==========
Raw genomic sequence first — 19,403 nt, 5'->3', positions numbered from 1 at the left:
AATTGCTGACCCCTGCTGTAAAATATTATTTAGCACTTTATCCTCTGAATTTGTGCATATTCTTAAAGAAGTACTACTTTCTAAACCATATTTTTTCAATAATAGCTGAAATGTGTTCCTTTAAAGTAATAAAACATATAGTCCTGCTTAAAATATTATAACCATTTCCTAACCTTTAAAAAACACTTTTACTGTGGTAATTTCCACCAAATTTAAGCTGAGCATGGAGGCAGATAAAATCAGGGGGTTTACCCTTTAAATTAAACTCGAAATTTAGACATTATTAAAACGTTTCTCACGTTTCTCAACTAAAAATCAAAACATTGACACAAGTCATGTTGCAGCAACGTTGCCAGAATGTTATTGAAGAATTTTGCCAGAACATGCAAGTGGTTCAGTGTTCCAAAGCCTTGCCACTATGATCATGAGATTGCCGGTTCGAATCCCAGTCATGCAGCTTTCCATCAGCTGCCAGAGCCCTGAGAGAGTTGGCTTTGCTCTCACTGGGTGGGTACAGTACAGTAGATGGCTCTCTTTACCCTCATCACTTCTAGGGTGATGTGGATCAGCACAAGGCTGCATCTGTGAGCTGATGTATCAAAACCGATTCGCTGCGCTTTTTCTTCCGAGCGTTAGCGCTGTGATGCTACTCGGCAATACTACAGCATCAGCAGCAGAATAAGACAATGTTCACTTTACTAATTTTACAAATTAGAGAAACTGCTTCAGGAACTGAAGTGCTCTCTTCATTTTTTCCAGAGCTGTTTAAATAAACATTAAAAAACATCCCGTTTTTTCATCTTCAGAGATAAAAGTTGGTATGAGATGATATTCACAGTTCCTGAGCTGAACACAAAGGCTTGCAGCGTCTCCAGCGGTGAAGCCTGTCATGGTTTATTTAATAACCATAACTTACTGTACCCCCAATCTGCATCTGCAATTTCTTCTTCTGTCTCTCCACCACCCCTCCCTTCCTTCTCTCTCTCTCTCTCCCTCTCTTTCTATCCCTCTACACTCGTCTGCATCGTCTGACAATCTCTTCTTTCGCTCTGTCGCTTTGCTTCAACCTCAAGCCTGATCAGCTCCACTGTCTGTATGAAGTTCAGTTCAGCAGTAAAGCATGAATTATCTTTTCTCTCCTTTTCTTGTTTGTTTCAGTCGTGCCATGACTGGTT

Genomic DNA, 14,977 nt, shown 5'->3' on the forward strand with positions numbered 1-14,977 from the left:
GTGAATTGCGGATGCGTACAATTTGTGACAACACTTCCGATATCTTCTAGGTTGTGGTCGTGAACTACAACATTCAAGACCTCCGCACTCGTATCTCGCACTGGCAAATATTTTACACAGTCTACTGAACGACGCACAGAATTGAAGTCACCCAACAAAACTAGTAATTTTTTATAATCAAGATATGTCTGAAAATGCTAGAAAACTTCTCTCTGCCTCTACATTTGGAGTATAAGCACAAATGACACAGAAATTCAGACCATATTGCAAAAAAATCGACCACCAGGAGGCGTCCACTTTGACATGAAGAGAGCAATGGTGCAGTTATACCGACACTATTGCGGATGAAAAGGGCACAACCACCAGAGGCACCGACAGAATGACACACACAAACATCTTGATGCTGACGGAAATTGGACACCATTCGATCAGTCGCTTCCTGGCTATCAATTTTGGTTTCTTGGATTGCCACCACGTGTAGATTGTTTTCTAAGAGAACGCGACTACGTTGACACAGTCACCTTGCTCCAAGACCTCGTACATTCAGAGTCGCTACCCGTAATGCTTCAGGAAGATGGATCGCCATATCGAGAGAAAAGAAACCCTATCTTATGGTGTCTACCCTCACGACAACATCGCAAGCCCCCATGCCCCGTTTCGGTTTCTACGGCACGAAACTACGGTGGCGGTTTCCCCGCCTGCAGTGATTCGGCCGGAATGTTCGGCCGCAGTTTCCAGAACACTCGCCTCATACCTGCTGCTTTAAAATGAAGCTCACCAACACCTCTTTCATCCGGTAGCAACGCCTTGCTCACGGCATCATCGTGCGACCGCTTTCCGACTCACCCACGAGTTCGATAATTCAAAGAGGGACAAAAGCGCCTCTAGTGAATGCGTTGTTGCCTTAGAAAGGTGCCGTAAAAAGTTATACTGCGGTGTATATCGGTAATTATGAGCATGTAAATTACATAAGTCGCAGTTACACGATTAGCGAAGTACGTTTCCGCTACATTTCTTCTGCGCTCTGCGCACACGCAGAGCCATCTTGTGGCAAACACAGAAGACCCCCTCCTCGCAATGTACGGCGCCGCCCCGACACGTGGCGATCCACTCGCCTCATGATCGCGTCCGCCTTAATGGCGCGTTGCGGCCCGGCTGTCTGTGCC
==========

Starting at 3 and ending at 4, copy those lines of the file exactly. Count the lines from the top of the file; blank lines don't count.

Genomic DNA, 14,977 nt, shown 5'->3' on the forward strand with positions numbered 1-14,977 from the left:
GTGAATTGCGGATGCGTACAATTTGTGACAACACTTCCGATATCTTCTAGGTTGTGGTCGTGAACTACAACATTCAAGACCTCCGCACTCGTATCTCGCACTGGCAAATATTTTACACAGTCTACTGAACGACGCACAGAATTGAAGTCACCCAACAAAACTAGTAATTTTTTATAATCAAGATATGTCTGAAAATGCTAGAAAACTTCTCTCTGCCTCTACATTTGGAGTATAAGCACAAATGACACAGAAATTCAGACCATATTGCAAAAAAATCGACCACCAGGAGGCGTCCACTTTGACATGAAGAGAGCAATGGTGCAGTTATACCGACACTATTGCGGATGAAAAGGGCACAACCACCAGAGGCACCGACAGAATGACACACACAAACATCTTGATGCTGACGGAAATTGGACACCATTCGATCAGTCGCTTCCTGGCTATCAATTTTGGTTTCTTGGATTGCCACCACGTGTAGATTGTTTTCTAAGAGAACGCGACTACGTTGACACAGTCACCTTGCTCCAAGACCTCGTACATTCAGAGTCGCTACCCGTAATGCTTCAGGAAGATGGATCGCCATATCGAGAGAAAAGAAACCCTATCTTATGGTGTCTACCCTCACGACAACATCGCAAGCCCCCATGCCCCGTTTCGGTTTCTACGGCACGAAACTACGGTGGCGGTTTCCCCGCCTGCAGTGATTCGGCCGGAATGTTCGGCCGCAGTTTCCAGAACACTCGCCTCATACCTGCTGCTTTAAAATGAAGCTCACCAACACCTCTTTCATCCGGTAGCAACGCCTTGCTCACGGCATCATCGTGCGACCGCTTTCCGACTCACCCACGAGTTCGATAATTCAAAGAGGGACAAAAGCGCCTCTAGTGAATGCGTTGTTGCCTTAGAAAGGTGCCGTAAAAAGTTATACTGCGGTGTATATCGGTAATTATGAGCATGTAAATTACATAAGTCGCAGTTACACGATTAGCGAAGTACGTTTCCGCTACATTTCTTCTGCGCTCTGCGCACACGCAGAGCCATCTTGTGGCAAACACAGAAGACCCCCTCCTCGCAATGTACGGCGCCGCCCCGACACGTGGCGATCCACTCGCCTCATGATCGCGTCCGCCTTAATGGCGCGTTGCGGCCCGGCTGTCTGTGCC